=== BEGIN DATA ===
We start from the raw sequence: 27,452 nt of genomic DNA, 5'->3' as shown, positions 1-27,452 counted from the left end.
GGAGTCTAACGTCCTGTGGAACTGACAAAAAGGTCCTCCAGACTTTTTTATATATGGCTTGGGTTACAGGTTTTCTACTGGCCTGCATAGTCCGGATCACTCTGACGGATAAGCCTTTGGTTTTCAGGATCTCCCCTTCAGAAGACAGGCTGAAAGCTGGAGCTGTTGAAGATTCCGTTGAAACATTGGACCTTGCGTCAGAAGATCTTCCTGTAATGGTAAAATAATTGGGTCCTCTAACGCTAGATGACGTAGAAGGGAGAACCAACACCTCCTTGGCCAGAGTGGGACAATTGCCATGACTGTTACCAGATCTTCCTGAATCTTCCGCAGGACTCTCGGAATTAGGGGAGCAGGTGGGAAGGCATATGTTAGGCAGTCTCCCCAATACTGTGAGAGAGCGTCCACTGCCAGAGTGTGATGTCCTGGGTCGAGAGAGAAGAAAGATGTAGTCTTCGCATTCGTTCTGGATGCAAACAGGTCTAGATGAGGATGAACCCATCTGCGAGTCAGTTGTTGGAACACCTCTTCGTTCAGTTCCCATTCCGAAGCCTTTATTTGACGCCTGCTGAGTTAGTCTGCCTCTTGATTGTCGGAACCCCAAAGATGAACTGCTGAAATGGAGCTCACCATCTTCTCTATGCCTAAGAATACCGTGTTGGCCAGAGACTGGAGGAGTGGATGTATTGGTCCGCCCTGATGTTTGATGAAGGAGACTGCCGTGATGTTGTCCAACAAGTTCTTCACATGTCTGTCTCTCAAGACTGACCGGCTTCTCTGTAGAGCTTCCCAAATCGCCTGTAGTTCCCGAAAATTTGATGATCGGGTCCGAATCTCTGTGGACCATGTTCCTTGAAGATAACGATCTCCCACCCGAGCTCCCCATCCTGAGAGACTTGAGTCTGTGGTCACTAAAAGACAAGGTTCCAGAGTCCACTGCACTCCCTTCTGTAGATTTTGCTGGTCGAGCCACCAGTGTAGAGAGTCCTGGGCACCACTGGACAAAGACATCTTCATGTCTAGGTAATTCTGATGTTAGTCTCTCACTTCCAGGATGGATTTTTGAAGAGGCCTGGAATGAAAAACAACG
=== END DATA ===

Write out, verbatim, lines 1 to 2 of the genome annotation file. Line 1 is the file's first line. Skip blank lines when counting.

We start from the raw sequence: 27,452 nt of genomic DNA, 5'->3' as shown, positions 1-27,452 counted from the left end.
GGAGTCTAACGTCCTGTGGAACTGACAAAAAGGTCCTCCAGACTTTTTTATATATGGCTTGGGTTACAGGTTTTCTACTGGCCTGCATAGTCCGGATCACTCTGACGGATAAGCCTTTGGTTTTCAGGATCTCCCCTTCAGAAGACAGGCTGAAAGCTGGAGCTGTTGAAGATTCCGTTGAAACATTGGACCTTGCGTCAGAAGATCTTCCTGTAATGGTAAAATAATTGGGTCCTCTAACGCTAGATGACGTAGAAGGGAGAACCAACACCTCCTTGGCCAGAGTGGGACAATTGCCATGACTGTTACCAGATCTTCCTGAATCTTCCGCAGGACTCTCGGAATTAGGGGAGCAGGTGGGAAGGCATATGTTAGGCAGTCTCCCCAATACTGTGAGAGAGCGTCCACTGCCAGAGTGTGATGTCCTGGGTCGAGAGAGAAGAAAGATGTAGTCTTCGCATTCGTTCTGGATGCAAACAGGTCTAGATGAGGATGAACCCATCTGCGAGTCAGTTGTTGGAACACCTCTTCGTTCAGTTCCCATTCCGAAGCCTTTATTTGACGCCTGCTGAGTTAGTCTGCCTCTTGATTGTCGGAACCCCAAAGATGAACTGCTGAAATGGAGCTCACCATCTTCTCTATGCCTAAGAATACCGTGTTGGCCAGAGACTGGAGGAGTGGATGTATTGGTCCGCCCTGATGTTTGATGAAGGAGACTGCCGTGATGTTGTCCAACAAGTTCTTCACATGTCTGTCTCTCAAGACTGACCGGCTTCTCTGTAGAGCTTCCCAAATCGCCTGTAGTTCCCGAAAATTTGATGATCGGGTCCGAATCTCTGTGGACCATGTTCCTTGAAGATAACGATCTCCCACCCGAGCTCCCCATCCTGAGAGACTTGAGTCTGTGGTCACTAAAAGACAAGGTTCCAGAGTCCACTGCACTCCCTTCTGTAGATTTTGCTGGTCGAGCCACCAGTGTAGAGAGTCCTGGGCACCACTGGACAAAGACATCTTCATGTCTAGGTAATTCTGATGTTAGTCTCTCACTTCCAGGATGGATTTTTGAAGAGGCCTGGAATGAAAAACAACG